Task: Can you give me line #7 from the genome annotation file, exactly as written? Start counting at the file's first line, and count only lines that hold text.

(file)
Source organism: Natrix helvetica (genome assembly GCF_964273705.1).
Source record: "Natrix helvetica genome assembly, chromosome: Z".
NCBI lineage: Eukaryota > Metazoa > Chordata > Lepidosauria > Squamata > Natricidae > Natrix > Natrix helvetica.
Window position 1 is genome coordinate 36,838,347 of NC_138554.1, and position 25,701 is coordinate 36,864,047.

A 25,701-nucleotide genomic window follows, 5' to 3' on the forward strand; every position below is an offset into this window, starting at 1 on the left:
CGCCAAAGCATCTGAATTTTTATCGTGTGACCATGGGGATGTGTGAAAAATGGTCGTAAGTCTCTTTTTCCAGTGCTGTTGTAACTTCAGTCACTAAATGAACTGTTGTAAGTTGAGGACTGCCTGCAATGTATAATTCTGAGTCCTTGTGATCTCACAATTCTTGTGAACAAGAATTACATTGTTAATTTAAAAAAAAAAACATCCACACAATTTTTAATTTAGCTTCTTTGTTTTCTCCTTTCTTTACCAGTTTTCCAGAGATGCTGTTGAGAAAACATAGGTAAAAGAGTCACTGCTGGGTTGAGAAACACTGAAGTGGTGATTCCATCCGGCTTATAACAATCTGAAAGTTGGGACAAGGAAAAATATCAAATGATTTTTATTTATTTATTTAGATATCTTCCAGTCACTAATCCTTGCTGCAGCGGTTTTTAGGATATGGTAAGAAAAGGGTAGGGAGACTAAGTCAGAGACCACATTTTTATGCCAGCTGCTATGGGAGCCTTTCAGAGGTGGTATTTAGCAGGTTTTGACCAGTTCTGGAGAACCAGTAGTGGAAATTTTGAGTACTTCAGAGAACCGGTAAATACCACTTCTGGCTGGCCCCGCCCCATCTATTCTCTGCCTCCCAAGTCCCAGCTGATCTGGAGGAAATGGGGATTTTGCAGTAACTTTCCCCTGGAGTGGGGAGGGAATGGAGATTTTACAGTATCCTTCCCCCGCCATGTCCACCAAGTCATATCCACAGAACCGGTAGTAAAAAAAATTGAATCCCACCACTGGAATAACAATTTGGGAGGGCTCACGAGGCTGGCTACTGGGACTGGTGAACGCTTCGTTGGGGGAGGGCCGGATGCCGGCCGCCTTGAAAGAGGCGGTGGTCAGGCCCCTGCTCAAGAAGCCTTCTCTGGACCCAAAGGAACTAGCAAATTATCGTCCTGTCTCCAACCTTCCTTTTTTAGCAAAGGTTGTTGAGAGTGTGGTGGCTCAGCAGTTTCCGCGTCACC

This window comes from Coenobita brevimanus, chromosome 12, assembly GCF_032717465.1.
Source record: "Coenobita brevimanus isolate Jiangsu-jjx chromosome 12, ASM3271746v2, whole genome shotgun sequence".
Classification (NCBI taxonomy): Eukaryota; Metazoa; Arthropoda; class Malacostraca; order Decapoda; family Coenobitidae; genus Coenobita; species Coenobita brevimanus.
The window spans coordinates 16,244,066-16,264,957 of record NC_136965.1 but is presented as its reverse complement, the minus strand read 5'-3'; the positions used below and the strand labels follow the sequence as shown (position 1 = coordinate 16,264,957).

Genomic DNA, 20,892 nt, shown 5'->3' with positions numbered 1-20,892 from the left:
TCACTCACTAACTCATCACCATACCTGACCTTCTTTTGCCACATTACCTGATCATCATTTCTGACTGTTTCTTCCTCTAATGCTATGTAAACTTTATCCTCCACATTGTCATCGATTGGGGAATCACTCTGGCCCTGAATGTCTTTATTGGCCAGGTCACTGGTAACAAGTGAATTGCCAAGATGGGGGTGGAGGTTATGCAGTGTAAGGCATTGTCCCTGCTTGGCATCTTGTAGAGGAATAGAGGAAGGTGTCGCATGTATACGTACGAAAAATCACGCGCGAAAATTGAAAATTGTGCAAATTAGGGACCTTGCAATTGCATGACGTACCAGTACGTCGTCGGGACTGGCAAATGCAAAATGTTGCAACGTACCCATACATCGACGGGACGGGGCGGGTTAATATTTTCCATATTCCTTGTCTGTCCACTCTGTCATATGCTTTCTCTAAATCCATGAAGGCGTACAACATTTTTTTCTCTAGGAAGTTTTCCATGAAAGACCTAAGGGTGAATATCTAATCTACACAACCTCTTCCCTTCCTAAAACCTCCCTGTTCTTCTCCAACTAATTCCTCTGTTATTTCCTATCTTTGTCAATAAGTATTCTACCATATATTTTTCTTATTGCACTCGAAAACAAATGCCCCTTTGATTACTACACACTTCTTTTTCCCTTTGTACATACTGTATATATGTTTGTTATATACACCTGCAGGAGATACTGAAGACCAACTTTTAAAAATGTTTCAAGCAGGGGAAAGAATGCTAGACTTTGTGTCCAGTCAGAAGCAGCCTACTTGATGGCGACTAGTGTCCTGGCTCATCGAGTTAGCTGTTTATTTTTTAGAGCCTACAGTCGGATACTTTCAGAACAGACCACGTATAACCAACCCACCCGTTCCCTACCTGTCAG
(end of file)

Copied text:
This window comes from Coenobita brevimanus, chromosome 12, assembly GCF_032717465.1.